>
>  * an RqP that wanted to all of Patient 123's records would make a request
> that the RS would associate with its "Patient 123's entire clinical record"
> resource, and a scope of "*.read".
>
>  * an RqP that wanted to know all prescriptions for Patient 123 would make
> a request that the RS would associate with its "Patient 123's entire
> clinical record" resource, and a scope of "MedicationOrder.read".
>
> Later on it might be worth bringing back user-level permissions, which
> would map to new UMA resources (ones that represent "the pile of all  data
> that User 123 can see" as a single UMA resource). But that's several steps
> down the road, in my opinion. We could make plenty of progress without it.
>
>   -J
>
>
>
>
> On Mon, Jan 25, 2016 at 2:35 PM, Eve Maler <eve.maler at forgerock.com>
> wrote:
>
>> I promised to send a description of what elements of UMA semantic
>> profiling might look like, to see who might be interested to get together
>> at times offset from our regular calls to push forward on them.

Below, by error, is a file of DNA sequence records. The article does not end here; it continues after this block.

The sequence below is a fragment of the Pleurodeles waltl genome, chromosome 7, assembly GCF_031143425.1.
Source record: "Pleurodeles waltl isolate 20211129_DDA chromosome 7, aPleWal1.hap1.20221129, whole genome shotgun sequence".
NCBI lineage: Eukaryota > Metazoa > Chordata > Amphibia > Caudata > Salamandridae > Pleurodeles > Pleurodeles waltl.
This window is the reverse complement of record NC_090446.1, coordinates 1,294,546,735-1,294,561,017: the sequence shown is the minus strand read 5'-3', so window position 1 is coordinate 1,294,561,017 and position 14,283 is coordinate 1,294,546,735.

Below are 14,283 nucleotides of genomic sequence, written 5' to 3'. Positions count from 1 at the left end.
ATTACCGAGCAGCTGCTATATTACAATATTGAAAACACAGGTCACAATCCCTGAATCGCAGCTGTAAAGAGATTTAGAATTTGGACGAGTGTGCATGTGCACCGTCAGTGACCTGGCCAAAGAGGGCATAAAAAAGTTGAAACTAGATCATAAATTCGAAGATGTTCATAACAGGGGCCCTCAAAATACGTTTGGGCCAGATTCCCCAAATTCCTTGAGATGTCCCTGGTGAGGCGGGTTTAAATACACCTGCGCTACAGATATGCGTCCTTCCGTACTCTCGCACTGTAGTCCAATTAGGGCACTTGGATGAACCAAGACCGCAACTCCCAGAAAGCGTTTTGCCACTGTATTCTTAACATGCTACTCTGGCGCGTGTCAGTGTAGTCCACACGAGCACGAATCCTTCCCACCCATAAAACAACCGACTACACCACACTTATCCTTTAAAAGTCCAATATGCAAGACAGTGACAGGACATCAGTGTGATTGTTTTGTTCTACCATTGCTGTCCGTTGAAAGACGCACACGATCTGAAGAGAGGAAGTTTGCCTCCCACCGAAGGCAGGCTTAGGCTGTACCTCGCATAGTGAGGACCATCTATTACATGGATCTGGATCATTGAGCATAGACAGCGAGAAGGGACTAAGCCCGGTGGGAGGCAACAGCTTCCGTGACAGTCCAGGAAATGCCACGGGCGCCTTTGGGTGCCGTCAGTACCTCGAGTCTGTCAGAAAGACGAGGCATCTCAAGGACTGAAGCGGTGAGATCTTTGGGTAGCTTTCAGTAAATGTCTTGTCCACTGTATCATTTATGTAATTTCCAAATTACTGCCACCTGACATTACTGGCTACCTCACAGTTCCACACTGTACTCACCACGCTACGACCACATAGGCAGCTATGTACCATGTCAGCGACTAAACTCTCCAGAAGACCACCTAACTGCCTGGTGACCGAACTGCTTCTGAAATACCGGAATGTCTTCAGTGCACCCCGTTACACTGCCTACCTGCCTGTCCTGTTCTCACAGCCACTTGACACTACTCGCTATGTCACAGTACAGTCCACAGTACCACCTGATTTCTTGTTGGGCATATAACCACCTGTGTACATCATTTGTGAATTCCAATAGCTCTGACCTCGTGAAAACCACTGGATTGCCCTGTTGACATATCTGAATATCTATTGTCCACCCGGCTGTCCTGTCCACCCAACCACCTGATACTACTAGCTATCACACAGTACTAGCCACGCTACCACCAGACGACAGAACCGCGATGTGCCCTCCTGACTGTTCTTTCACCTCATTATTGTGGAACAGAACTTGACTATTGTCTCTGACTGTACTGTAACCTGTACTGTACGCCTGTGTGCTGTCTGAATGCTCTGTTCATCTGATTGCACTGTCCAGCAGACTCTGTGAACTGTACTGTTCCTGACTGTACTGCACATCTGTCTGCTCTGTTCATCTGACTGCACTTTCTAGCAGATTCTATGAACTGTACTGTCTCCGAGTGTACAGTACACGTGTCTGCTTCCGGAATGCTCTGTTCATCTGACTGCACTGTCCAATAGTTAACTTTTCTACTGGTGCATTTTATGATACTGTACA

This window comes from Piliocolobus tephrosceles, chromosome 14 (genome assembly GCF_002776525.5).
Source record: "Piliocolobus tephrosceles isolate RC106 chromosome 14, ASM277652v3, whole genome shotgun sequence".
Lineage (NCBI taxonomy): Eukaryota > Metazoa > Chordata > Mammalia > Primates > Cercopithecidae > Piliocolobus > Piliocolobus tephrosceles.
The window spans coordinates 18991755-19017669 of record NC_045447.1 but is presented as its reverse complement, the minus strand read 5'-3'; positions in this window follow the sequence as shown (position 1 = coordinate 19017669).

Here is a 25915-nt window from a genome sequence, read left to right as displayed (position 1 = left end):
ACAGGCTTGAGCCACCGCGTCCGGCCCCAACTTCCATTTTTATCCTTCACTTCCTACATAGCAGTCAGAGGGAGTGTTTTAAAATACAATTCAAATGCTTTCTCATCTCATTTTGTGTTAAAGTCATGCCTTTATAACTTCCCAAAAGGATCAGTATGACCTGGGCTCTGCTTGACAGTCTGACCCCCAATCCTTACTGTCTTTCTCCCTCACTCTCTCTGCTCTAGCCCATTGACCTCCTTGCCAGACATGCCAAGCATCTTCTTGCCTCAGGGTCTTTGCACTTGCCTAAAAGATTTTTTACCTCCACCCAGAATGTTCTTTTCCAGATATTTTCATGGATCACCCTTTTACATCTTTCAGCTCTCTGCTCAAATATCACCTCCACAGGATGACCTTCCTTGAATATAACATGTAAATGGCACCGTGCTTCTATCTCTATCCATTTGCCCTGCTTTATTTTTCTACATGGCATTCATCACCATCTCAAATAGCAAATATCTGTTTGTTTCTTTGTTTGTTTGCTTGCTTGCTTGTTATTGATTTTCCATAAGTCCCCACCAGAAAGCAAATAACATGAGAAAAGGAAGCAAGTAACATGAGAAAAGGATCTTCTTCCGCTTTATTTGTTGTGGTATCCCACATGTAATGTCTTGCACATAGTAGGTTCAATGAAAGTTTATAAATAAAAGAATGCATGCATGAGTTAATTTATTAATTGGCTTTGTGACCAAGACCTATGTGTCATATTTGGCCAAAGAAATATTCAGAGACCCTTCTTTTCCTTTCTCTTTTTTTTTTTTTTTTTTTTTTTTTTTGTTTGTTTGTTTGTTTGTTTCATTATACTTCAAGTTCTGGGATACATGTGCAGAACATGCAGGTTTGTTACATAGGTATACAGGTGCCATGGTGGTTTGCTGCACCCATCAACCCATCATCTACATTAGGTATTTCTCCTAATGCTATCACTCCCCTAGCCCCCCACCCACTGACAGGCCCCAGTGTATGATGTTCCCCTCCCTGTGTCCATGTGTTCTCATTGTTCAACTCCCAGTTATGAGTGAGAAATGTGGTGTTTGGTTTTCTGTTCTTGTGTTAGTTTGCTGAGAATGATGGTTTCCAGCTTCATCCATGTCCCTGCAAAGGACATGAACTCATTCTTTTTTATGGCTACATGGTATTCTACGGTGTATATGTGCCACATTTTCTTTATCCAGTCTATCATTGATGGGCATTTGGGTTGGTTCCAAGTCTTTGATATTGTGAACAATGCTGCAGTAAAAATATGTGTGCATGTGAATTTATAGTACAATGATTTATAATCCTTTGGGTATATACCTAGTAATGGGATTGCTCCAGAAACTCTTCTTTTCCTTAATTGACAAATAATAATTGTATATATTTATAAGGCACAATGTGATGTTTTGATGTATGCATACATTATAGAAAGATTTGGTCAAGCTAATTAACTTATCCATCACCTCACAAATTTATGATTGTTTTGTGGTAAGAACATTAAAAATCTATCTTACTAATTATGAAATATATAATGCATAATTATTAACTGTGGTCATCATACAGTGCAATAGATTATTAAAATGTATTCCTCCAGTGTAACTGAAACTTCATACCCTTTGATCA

>>
>> *Resource sets and scopes*
>>
>> We have become familiar with "scopes" from our draft HEART profile for
>> FHIR OAuth scopes
>> <https://urldefense.proofpoint.com/v2/url?u=http-3A__openid.bitbucket.org_HEART_openid-2Dheart-2Dfhir-2Doauth2.html&d=BQMFaQ&c=qS4goWBT7poplM69zy_3xhKwEW14JZMSdioCoppxeFU&r=c7b1QeR755-dBx2b0xnlepDTylromoEzcLl-6ixmBL3TpXSxSvtAvT553fzSgLpm&m=6l_dXC_ZgvWc8H1KnQO3L8tAaIS6x3NM1L-RYlayLaE&s=DX7NZxWP_wwUTEJo8zlYCoEY7XOB5GBatwQ3HF2KPl4&e=> (which,
>> so far, is based closely on the SMART on FHIR work). There, the scope
>> string has been designed to have a complex pattern of
>> "permission/resource.access", or in extended explanatory form,
>> "who-has-permission/to-what-resource.with-what-access", or very roughly in
>> terms of parts of speech of authorization policy, "subject/object.verb".
>> The subject is "patient" or "user". The verb is "read" or "write". The
>> object can be a variety of standard resource strings. (Check me if I'm
>> wrong...)
>>
>> UMA breaks things down a bit differently, and has further options. A
>> "resource set" (often abbreviated simply "resource") is declarable
>> separately from the "scopes" that apply to it; this makes it especially
>> easy to have scopes that are custom to a resource set.
>>
>> Resource sets can be given named "types", so that any resource sets that
>> are of standardized types (e.g. have standard data taxonomies applied to
>> them) can be marked as such, and perhaps given special automated
>> authorization/consent treatment. These data types could connect to security